Private insurance 1
   State funds 1
   Charity/free care 1
   Self-pay 1

What Settings (geographic areas/regions) are Addressed?

In the locally initiated needs assessments reports we have reviewed to date, most have focused on specific states or specific counties and cities. Most have focused on the entire state or county, while only a few have focused on urban, rural, or frontier regions/boundaries of the state or county. One focused on a tribal community within the northern portion of a state.

What Levels of Care are Addressed?

We reviewed how the needs assessments addressed levels of care in connection with service capacity--that is, what kind of services are required to meet the individual-level needs of a population. This is another issue that has been discussed since the 1980s (Ford & Luckey, 1983; Rush, 1990). To assess how it was addressed, we looked for evidence of some standard for a comprehensive mental health system--such as the ASAM levels of care or the SAMHSA Good and Modern Behavioral Health System standards--and included a question about how need was defined in the quality rating section. As with the reporting on treatment needs, this important feature of needs assessment was relatively neglected. Instead, many reports simply provided utilization data of existing services. Especially in the mandated needs assessment, often there was also a list of service gaps but without any discussion as to how these were identified.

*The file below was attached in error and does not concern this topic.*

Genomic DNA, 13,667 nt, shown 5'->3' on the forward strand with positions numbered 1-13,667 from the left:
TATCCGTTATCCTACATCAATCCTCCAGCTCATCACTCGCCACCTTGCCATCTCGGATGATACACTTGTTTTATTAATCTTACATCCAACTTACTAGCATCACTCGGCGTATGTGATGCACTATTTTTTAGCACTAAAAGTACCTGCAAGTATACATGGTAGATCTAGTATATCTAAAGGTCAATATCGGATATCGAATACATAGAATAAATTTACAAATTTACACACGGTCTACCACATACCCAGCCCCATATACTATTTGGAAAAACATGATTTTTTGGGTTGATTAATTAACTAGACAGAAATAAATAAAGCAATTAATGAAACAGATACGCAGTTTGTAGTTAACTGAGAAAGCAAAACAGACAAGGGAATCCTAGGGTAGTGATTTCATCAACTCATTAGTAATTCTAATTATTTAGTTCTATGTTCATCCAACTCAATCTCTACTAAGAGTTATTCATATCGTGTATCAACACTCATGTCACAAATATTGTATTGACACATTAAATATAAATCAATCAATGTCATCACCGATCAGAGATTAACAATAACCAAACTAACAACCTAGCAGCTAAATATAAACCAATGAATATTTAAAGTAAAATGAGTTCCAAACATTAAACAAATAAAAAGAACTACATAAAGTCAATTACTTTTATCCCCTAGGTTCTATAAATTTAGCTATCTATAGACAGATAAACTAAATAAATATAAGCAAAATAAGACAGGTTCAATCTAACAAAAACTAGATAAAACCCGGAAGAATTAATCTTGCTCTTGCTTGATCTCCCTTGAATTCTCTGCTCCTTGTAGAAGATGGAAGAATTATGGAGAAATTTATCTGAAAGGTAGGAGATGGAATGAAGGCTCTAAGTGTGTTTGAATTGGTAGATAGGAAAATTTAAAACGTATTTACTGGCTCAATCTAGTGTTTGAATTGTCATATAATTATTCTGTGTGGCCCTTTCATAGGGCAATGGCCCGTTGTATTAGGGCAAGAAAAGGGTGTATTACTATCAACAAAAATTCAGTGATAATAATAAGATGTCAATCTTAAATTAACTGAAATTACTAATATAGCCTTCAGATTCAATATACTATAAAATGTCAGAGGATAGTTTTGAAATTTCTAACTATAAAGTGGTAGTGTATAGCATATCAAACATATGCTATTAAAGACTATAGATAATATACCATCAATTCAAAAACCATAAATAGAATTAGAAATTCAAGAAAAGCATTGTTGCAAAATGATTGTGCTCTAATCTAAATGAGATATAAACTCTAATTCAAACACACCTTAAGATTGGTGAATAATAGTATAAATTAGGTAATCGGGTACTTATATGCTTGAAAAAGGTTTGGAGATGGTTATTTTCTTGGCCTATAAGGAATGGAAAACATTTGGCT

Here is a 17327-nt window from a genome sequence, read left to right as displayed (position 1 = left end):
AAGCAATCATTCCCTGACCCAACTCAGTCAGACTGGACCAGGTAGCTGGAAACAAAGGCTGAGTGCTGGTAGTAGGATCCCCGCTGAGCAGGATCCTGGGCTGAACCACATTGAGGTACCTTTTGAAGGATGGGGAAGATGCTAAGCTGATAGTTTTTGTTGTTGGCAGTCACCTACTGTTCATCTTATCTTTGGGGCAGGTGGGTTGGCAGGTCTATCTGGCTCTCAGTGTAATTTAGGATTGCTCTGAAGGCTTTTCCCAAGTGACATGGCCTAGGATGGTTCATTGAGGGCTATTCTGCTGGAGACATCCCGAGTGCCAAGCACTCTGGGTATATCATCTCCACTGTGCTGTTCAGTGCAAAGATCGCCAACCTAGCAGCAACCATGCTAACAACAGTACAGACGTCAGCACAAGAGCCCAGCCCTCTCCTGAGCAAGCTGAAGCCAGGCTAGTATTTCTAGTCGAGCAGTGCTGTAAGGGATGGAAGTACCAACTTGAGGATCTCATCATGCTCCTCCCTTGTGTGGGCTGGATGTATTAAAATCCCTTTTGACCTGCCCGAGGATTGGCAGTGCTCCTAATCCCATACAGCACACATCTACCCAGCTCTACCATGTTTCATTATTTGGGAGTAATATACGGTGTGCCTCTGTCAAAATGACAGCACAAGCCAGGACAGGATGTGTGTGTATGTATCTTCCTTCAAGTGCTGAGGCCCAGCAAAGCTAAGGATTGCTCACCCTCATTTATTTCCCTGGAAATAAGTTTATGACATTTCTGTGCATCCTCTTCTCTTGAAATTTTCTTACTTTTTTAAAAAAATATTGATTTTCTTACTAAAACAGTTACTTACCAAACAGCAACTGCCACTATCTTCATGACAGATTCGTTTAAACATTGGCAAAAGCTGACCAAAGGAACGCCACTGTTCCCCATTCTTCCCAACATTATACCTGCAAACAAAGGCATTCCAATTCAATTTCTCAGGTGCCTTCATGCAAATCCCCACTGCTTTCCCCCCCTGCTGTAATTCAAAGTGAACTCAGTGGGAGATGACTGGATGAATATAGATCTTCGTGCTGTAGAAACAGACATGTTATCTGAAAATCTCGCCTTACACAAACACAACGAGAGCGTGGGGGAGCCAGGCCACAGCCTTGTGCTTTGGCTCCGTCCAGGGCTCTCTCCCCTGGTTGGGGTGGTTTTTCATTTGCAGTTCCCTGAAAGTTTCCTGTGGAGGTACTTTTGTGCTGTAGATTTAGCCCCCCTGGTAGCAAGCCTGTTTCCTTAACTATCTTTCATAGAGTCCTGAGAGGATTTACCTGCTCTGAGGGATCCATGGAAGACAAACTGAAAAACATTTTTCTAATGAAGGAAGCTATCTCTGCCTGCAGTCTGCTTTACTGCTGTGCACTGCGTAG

What Data Sources and Methods are Used?

Methods in needs assessments consist of three types of activity: (1) methods of data collection; (2) methods of data analysis; and (3) methods for formulating recommendations. The following sections discuss how these activities were conducted in the needs assessments we reviewed. This section also provides an introduction to the question, "What are key pieces of missing data?"--which will be addressed in more detail with recommendations from the TAG in the final report.